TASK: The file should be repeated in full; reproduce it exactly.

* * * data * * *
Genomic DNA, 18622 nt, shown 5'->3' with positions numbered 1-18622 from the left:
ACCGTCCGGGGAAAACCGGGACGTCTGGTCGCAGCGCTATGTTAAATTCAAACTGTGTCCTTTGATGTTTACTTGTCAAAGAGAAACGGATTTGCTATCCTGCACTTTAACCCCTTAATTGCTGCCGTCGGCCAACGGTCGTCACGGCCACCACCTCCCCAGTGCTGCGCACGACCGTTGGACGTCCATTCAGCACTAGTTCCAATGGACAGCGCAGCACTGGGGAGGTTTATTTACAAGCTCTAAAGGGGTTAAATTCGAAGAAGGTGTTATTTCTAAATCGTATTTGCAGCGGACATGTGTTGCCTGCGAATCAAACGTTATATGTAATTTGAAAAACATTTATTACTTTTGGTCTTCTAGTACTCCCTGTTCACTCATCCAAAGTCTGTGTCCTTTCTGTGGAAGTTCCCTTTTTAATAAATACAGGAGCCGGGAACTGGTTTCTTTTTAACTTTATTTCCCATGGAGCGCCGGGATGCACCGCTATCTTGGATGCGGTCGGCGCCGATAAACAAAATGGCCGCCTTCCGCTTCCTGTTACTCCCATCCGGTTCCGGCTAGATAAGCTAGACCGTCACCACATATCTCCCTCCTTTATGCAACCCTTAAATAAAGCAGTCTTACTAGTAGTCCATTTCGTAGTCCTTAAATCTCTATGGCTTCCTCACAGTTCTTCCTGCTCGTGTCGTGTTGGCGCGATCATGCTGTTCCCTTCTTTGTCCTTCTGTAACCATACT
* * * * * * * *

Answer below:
Genomic DNA, 18622 nt, shown 5'->3' with positions numbered 1-18622 from the left:
ACCGTCCGGGGAAAACCGGGACGTCTGGTCGCAGCGCTATGTTAAATTCAAACTGTGTCCTTTGATGTTTACTTGTCAAAGAGAAACGGATTTGCTATCCTGCACTTTAACCCCTTAATTGCTGCCGTCGGCCAACGGTCGTCACGGCCACCACCTCCCCAGTGCTGCGCACGACCGTTGGACGTCCATTCAGCACTAGTTCCAATGGACAGCGCAGCACTGGGGAGGTTTATTTACAAGCTCTAAAGGGGTTAAATTCGAAGAAGGTGTTATTTCTAAATCGTATTTGCAGCGGACATGTGTTGCCTGCGAATCAAACGTTATATGTAATTTGAAAAACATTTATTACTTTTGGTCTTCTAGTACTCCCTGTTCACTCATCCAAAGTCTGTGTCCTTTCTGTGGAAGTTCCCTTTTTAATAAATACAGGAGCCGGGAACTGGTTTCTTTTTAACTTTATTTCCCATGGAGCGCCGGGATGCACCGCTATCTTGGATGCGGTCGGCGCCGATAAACAAAATGGCCGCCTTCCGCTTCCTGTTACTCCCATCCGGTTCCGGCTAGATAAGCTAGACCGTCACCACATATCTCCCTCCTTTATGCAACCCTTAAATAAAGCAGTCTTACTAGTAGTCCATTTCGTAGTCCTTAAATCTCTATGGCTTCCTCACAGTTCTTCCTGCTCGTGTCGTGTTGGCGCGATCATGCTGTTCCCTTCTTTGTCCTTCTGTAACCATACT